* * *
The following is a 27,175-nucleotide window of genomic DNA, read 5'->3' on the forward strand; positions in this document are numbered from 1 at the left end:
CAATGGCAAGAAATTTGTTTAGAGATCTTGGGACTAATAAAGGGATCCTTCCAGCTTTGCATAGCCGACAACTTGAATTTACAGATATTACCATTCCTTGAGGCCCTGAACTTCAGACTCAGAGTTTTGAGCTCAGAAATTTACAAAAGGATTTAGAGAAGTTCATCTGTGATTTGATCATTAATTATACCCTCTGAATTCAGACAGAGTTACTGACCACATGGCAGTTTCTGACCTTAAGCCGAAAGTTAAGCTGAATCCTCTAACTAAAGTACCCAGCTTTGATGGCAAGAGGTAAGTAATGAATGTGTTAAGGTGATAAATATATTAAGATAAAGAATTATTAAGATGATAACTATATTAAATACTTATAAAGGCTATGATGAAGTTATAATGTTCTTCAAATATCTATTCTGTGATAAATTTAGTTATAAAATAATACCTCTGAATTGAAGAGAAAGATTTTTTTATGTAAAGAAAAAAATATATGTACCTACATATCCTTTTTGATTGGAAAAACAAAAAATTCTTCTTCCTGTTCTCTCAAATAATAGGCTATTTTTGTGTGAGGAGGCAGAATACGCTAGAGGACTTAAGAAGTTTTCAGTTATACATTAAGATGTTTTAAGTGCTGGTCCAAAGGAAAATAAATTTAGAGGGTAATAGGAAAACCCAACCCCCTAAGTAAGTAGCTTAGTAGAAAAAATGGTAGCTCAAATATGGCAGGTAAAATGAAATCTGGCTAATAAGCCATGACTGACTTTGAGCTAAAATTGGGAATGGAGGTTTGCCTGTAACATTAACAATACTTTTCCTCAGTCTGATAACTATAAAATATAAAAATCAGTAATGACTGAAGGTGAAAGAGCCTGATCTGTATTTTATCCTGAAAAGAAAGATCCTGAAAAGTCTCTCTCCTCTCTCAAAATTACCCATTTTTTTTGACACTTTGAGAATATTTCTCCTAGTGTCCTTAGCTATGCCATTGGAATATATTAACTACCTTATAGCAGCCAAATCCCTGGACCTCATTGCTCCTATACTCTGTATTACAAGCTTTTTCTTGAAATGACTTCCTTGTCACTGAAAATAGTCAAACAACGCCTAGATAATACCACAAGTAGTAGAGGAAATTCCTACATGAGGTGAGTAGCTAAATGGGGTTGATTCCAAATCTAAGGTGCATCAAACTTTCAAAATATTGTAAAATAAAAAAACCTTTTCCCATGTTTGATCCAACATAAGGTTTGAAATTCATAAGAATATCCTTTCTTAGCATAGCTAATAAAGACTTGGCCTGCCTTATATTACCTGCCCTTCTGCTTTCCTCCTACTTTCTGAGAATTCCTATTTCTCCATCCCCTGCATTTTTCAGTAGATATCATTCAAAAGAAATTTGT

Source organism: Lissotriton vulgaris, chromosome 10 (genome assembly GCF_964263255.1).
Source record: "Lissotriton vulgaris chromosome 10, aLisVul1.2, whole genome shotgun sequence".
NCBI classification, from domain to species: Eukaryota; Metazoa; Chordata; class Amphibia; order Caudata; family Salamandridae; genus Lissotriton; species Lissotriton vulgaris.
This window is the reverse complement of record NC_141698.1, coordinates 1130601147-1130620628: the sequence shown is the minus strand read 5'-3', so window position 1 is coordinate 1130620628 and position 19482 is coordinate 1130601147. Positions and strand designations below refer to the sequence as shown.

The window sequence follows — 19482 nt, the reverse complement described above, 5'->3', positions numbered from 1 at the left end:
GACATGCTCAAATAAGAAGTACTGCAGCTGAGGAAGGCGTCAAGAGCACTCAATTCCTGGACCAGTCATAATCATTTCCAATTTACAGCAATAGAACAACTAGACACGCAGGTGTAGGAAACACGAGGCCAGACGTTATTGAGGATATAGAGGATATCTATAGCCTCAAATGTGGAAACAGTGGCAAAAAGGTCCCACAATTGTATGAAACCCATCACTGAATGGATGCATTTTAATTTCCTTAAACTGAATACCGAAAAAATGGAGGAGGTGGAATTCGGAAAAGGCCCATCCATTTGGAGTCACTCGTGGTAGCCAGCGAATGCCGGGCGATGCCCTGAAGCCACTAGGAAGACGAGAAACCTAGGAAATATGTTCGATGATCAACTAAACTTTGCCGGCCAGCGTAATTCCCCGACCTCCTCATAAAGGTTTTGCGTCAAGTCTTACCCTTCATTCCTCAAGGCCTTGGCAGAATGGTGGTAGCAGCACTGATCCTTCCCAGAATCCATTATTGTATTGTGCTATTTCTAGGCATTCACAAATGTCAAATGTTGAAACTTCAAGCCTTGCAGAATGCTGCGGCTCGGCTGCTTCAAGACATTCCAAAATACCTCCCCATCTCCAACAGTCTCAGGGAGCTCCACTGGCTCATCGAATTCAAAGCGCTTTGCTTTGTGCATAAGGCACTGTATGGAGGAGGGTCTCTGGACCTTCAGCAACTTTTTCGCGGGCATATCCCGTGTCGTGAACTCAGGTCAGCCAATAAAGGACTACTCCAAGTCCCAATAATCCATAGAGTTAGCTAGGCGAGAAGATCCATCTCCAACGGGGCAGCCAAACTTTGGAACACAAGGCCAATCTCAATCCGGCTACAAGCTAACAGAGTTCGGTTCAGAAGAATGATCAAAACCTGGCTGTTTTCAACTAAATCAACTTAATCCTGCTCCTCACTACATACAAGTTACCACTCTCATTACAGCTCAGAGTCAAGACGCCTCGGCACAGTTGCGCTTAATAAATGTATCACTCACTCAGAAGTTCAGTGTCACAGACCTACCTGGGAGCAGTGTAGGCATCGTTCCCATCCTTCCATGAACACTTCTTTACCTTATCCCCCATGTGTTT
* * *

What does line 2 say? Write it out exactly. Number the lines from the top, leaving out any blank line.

CAATGGCAAGAAATTTGTTTAGAGATCTTGGGACTAATAAAGGGATCCTTCCAGCTTTGCATAGCCGACAACTTGAATTTACAGATATTACCATTCCTTGAGGCCCTGAACTTCAGACTCAGAGTTTTGAGCTCAGAAATTTACAAAAGGATTTAGAGAAGTTCATCTGTGATTTGATCATTAATTATACCCTCTGAATTCAGACAGAGTTACTGACCACATGGCAGTTTCTGACCTTAAGCCGAAAGTTAAGCTGAATCCTCTAACTAAAGTACCCAGCTTTGATGGCAAGAGGTAAGTAATGAATGTGTTAAGGTGATAAATATATTAAGATAAAGAATTATTAAGATGATAACTATATTAAATACTTATAAAGGCTATGATGAAGTTATAATGTTCTTCAAATATCTATTCTGTGATAAATTTAGTTATAAAATAATACCTCTGAATTGAAGAGAAAGATTTTTTTATGTAAAGAAAAAAATATATGTACCTACATATCCTTTTTGATTGGAAAAACAAAAAATTCTTCTTCCTGTTCTCTCAAATAATAGGCTATTTTTGTGTGAGGAGGCAGAATACGCTAGAGGACTTAAGAAGTTTTCAGTTATACATTAAGATGTTTTAAGTGCTGGTCCAAAGGAAAATAAATTTAGAGGGTAATAGGAAAACCCAACCCCCTAAGTAAGTAGCTTAGTAGAAAAAATGGTAGCTCAAATATGGCAGGTAAAATGAAATCTGGCTAATAAGCCATGACTGACTTTGAGCTAAAATTGGGAATGGAGGTTTGCCTGTAACATTAACAATACTTTTCCTCAGTCTGATAACTATAAAATATAAAAATCAGTAATGACTGAAGGTGAAAGAGCCTGATCTGTATTTTATCCTGAAAAGAAAGATCCTGAAAAGTCTCTCTCCTCTCTCAAAATTACCCATTTTTTTTGACACTTTGAGAATATTTCTCCTAGTGTCCTTAGCTATGCCATTGGAATATATTAACTACCTTATAGCAGCCAAATCCCTGGACCTCATTGCTCCTATACTCTGTATTACAAGCTTTTTCTTGAAATGACTTCCTTGTCACTGAAAATAGTCAAACAACGCCTAGATAATACCACAAGTAGTAGAGGAAATTCCTACATGAGGTGAGTAGCTAAATGGGGTTGATTCCAAATCTAAGGTGCATCAAACTTTCAAAATATTGTAAAATAAAAAAACCTTTTCCCATGTTTGATCCAACATAAGGTTTGAAATTCATAAGAATATCCTTTCTTAGCATAGCTAATAAAGACTTGGCCTGCCTTATATTACCTGCCCTTCTGCTTTCCTCCTACTTTCTGAGAATTCCTATTTCTCCATCCCCTGCATTTTTCAGTAGATATCATTCAAAAGAAATTTGT